Lockerbie: Libyan compensation offer clarifies nothing

In a move agreed to by the US and British governments, Libya has offered compensation to the relatives of those killed in the bombing of Pan Am’s Boeing 747, Flight 103, which was destroyed over Lockerbie, Scotland, in December 1988.

In a deal whose arrangements were first suggested publicly 14 months ago, Libya has begun placing $2.7 billion in an escrow account in the Bank for International Settlements in Switzerland and will release the money in stages as sanctions against the country are lifted. Forty percent will be released to relatives of the 270 victims immediately upon the lifting of United Nations sanctions against Libya, another 40 percent with the removal of US sanctions, and a final 20 percent in return for Libya being removed from the US list of states “sponsoring terrorism.”

Libya has also sent a letter to the United Nations Security Council noting its efforts in facilitating the trial of the two Libyan citizens accused of the Lockerbie attack. Libya, the letter of August 18 stated diplomatically, “accepts responsibility for the actions of its officials.” Libya also offers its assistance in the “international fight against terrorism” and offers to “cooperate with efforts to bring those who are suspects to justice.”

Following the letter, the UK government, with Bulgarian support, tabled a resolution at the UN calling for the immediate ending of sanctions against Libya. Further discussion is due next week, with the US likely to abstain in any eventual vote.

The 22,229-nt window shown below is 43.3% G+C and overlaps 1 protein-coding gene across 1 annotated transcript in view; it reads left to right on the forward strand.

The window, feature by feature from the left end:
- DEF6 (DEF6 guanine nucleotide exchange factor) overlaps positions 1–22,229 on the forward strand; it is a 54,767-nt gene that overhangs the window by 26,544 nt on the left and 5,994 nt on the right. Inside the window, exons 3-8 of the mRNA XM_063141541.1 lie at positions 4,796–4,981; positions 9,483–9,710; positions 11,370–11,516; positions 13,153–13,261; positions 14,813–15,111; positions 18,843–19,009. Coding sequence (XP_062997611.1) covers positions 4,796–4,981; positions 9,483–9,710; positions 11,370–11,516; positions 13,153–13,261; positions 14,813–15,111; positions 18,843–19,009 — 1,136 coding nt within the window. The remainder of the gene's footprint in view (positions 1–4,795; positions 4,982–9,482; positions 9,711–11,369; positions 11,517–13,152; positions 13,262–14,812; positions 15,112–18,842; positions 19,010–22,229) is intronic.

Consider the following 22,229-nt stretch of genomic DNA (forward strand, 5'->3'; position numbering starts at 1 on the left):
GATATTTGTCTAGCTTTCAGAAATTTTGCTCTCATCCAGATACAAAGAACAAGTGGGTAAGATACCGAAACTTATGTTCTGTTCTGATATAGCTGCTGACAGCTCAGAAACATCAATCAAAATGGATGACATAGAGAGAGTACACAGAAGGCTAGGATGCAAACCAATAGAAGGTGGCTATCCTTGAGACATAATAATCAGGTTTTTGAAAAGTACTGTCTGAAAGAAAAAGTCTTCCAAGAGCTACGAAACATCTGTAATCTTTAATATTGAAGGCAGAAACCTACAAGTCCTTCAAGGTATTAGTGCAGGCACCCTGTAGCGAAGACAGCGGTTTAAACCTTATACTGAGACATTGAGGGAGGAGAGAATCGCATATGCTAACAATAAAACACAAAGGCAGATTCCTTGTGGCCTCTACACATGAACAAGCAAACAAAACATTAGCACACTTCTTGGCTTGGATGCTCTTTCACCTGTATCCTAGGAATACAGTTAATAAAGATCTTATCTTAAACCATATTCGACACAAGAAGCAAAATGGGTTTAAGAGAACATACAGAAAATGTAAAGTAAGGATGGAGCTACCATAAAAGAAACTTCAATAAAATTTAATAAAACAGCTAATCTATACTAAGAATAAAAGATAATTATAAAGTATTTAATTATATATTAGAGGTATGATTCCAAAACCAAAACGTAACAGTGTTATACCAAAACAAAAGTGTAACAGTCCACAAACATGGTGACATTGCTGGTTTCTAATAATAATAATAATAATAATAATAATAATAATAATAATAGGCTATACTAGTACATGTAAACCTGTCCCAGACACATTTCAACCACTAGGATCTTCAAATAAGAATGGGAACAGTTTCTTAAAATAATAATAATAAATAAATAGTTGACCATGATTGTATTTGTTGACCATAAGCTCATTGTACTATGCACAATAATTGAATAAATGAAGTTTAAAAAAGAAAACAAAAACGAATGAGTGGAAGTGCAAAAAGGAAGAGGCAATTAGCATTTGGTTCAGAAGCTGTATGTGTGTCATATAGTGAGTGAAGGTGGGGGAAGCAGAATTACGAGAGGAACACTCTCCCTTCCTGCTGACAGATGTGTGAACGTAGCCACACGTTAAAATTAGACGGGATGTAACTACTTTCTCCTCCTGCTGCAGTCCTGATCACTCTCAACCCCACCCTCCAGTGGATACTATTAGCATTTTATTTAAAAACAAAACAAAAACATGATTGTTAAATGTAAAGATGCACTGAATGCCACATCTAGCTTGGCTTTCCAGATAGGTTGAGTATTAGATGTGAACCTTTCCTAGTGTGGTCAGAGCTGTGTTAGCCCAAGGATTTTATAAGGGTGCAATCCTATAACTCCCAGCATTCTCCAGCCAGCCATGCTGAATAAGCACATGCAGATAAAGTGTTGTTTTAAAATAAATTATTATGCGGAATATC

The Maltese government also offered support to the Libyan stance. A foreign ministry spokesperson said Malta welcomed developments that “should allow Libya’s further engagement as an effective member of the international community.” Malta’s Luqa airport was the alleged starting point of the bomb that brought down PA 103. The island’s authorities have always denied that their airport security was breached.

Libyan citizens Abdelbaset Ali Mohmed Al Megrahi and Al Amin Khalifa Fhimah were tried for mass murder at a special no-jury court in Camp Zeist, a former US military base in the Netherlands, designated as Scottish territory, under the terms of protracted negotiations designed to extricate Libya from punitive sanctions imposed by the US and the UN.

The trial opened in May 2000 and, like the subsequent appeal, was characterised by a remarkable degree of scrutiny and interference from the US and British governments and intelligence services. Many aspects of the case, from before the destruction of PA 103 to the trial and appeal themselves, leave unanswered questions.

Nevertheless, in a politically motivated verdict, Scottish judges found al Megrahi guilty, sentencing him to 20 years, while Fhimah, his alleged accomplice, was acquitted.

The Libyan government protested al Megrahi’s innocence and gave Fhimah a hero’s welcome on his return to Tripoli. Libyan leader Muammar Qadaffi initially promised to release new information that would point the finger at the actual perpetrators. None was forthcoming, however, as any such move would have conflicted with the Libyan government’s efforts to ingratiate itself with the Bush administration.

Instead Qadaffi and the British government have arranged for al Megrahi’s family to live in Glasgow, where he is incarcerated, and set up a Libyan consulate specifically to look after his interests. He has been visited by Labour MP Tam Dalyell, who announced that al Megrahi claimed to be a sanctions-buster for Libyan Airlines, not a mass murderer. Nelson Mandela has also visited.